29. Kristeller, J. L., Wolever, R. Q., & Sheets, V. (2013). Mindfulness-based eating awareness training (MB-EAT) for binge eating: A randomized clinical trial. Mindfulness, 5, 282–297.

    Article  Google Scholar 

  30. Lake, A., & Townshend, T. (2006). Obesogenic environments: Exploring the built and food environments. The Journal of the Royal Society for the Promotion of Health, 126, 262–267.

    Article  PubMed  Google Scholar 

  31. Mann, T., Janet, A., Westling, E., Lew, A.-M., Samuels, B., & Chatman, J. (2007). Medicare’s search for effective obesity treatments: Diets are not the answer. American Psychologist, 62, 220–233.

    Article  PubMed  Google Scholar 

  32. Miller, C., Kristeller, J. L., Headings, A., & Nagaraja, H. (2013). Comparison of a mindful eating intevention to a diabetes self-management intervention among adults with type 2 diabetes: A randomized controlled trial. Health Education & Behavior, 41, 145–154.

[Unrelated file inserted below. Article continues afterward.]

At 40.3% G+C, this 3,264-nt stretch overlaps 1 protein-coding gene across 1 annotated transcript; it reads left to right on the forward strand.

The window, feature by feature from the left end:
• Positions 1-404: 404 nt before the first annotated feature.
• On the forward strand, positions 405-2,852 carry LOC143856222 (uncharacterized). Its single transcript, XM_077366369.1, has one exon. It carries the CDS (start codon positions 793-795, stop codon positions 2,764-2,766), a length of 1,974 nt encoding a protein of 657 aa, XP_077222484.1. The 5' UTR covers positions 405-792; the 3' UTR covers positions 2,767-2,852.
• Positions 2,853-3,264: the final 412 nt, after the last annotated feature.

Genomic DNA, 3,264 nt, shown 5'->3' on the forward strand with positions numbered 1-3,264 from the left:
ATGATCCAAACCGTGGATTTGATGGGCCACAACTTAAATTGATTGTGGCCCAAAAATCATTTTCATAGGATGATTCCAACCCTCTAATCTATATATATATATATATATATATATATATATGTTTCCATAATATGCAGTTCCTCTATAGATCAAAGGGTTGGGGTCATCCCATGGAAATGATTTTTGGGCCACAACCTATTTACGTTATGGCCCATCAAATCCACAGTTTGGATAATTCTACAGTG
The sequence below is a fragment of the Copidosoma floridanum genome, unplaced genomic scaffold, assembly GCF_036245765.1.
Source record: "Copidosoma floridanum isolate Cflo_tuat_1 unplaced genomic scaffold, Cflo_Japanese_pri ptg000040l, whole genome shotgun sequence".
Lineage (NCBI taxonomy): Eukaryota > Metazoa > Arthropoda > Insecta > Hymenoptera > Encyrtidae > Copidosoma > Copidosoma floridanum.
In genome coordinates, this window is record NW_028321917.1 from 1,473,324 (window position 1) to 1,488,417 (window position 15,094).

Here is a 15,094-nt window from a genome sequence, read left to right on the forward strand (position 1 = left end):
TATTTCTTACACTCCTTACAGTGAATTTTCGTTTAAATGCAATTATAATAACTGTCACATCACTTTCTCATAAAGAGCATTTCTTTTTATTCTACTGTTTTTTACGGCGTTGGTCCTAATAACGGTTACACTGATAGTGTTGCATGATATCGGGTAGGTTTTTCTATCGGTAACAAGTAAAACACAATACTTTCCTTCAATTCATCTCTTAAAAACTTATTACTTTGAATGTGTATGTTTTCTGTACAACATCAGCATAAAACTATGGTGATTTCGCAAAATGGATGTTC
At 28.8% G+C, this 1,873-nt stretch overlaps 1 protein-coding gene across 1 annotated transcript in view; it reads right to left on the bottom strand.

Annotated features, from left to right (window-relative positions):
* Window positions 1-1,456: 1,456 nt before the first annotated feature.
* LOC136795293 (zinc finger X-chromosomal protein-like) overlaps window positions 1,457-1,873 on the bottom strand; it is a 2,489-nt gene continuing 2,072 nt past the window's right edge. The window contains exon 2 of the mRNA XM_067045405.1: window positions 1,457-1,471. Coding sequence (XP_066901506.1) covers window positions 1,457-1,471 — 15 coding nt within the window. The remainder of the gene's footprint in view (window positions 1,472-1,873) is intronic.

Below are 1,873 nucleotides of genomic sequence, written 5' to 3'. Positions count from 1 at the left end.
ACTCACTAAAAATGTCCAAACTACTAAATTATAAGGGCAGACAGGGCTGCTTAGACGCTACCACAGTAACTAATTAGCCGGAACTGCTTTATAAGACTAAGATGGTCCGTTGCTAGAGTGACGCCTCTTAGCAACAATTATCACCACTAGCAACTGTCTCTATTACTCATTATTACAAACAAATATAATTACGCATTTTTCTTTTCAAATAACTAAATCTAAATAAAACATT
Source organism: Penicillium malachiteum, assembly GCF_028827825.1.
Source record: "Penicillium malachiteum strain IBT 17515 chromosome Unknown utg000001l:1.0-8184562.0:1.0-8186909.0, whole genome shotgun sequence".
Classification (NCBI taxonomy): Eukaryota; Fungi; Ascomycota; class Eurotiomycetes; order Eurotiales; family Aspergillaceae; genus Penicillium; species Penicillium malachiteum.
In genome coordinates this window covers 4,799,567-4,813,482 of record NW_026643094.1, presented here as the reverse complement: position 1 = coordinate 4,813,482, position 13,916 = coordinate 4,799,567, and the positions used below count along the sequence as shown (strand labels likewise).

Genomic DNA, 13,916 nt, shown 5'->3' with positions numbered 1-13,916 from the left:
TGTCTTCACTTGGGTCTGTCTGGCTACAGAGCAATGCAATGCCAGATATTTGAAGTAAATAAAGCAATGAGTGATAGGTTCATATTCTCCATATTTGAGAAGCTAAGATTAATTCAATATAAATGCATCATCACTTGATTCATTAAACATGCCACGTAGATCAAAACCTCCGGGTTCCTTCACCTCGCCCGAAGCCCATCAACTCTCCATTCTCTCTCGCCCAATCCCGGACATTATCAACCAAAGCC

Article  Google Scholar 

  33. Mokdad, A. H., Bowman, B. A., Ford, E. S., Vinicor, F., Marks, J. S., & Koplan, J. P. (2001). The continuing epidemics of obesity and diabetes in the United States. JAMA, 286, 1195–1200.

    CAS  Article  PubMed  Google Scholar 

  34. O’Reilly, G. A., Cook, L., Spruijt-Metz, D., & Black, D. S. (2014). Mindfulness-based interventions for obesity-related eating behaviours: A literature review. Obesity Reviews, 15, 453–461.

    Article  PubMed  PubMed Central  Google Scholar 

  35. Ogden, J., Coop, N., Cousins, C., Crump, R., Field, L., Hughes, S., & Woodger, N. (2013). Distraction, the desire to eat and food intake. Towards an expanded model of mindless eating. Appetite, 62, 119–126.